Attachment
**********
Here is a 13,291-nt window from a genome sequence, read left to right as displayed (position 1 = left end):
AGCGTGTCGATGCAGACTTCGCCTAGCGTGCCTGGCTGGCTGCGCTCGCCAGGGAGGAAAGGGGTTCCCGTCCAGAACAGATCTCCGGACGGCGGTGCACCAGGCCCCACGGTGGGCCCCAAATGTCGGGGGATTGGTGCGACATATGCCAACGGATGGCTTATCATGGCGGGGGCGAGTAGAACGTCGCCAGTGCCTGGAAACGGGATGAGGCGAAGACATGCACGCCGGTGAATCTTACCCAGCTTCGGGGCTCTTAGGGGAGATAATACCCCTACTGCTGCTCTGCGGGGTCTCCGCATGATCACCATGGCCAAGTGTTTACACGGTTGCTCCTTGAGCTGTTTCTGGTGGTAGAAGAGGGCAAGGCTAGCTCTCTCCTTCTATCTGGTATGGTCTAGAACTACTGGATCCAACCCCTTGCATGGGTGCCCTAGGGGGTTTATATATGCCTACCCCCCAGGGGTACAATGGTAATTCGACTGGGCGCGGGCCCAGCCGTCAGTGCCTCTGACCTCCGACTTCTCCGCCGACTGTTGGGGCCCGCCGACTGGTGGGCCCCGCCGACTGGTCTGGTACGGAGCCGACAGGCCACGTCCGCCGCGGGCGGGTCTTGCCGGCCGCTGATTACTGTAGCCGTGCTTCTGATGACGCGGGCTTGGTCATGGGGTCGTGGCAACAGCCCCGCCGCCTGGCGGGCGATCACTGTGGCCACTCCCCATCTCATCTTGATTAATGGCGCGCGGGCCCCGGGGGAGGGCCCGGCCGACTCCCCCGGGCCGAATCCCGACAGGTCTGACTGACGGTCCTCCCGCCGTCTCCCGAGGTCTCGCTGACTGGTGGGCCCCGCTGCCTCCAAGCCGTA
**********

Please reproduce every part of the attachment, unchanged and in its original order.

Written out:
Here is a 13,291-nt window from a genome sequence, read left to right as displayed (position 1 = left end):
AGCGTGTCGATGCAGACTTCGCCTAGCGTGCCTGGCTGGCTGCGCTCGCCAGGGAGGAAAGGGGTTCCCGTCCAGAACAGATCTCCGGACGGCGGTGCACCAGGCCCCACGGTGGGCCCCAAATGTCGGGGGATTGGTGCGACATATGCCAACGGATGGCTTATCATGGCGGGGGCGAGTAGAACGTCGCCAGTGCCTGGAAACGGGATGAGGCGAAGACATGCACGCCGGTGAATCTTACCCAGCTTCGGGGCTCTTAGGGGAGATAATACCCCTACTGCTGCTCTGCGGGGTCTCCGCATGATCACCATGGCCAAGTGTTTACACGGTTGCTCCTTGAGCTGTTTCTGGTGGTAGAAGAGGGCAAGGCTAGCTCTCTCCTTCTATCTGGTATGGTCTAGAACTACTGGATCCAACCCCTTGCATGGGTGCCCTAGGGGGTTTATATATGCCTACCCCCCAGGGGTACAATGGTAATTCGACTGGGCGCGGGCCCAGCCGTCAGTGCCTCTGACCTCCGACTTCTCCGCCGACTGTTGGGGCCCGCCGACTGGTGGGCCCCGCCGACTGGTCTGGTACGGAGCCGACAGGCCACGTCCGCCGCGGGCGGGTCTTGCCGGCCGCTGATTACTGTAGCCGTGCTTCTGATGACGCGGGCTTGGTCATGGGGTCGTGGCAACAGCCCCGCCGCCTGGCGGGCGATCACTGTGGCCACTCCCCATCTCATCTTGATTAATGGCGCGCGGGCCCCGGGGGAGGGCCCGGCCGACTCCCCCGGGCCGAATCCCGACAGGTCTGACTGACGGTCCTCCCGCCGTCTCCCGAGGTCTCGCTGACTGGTGGGCCCCGCTGCCTCCAAGCCGTA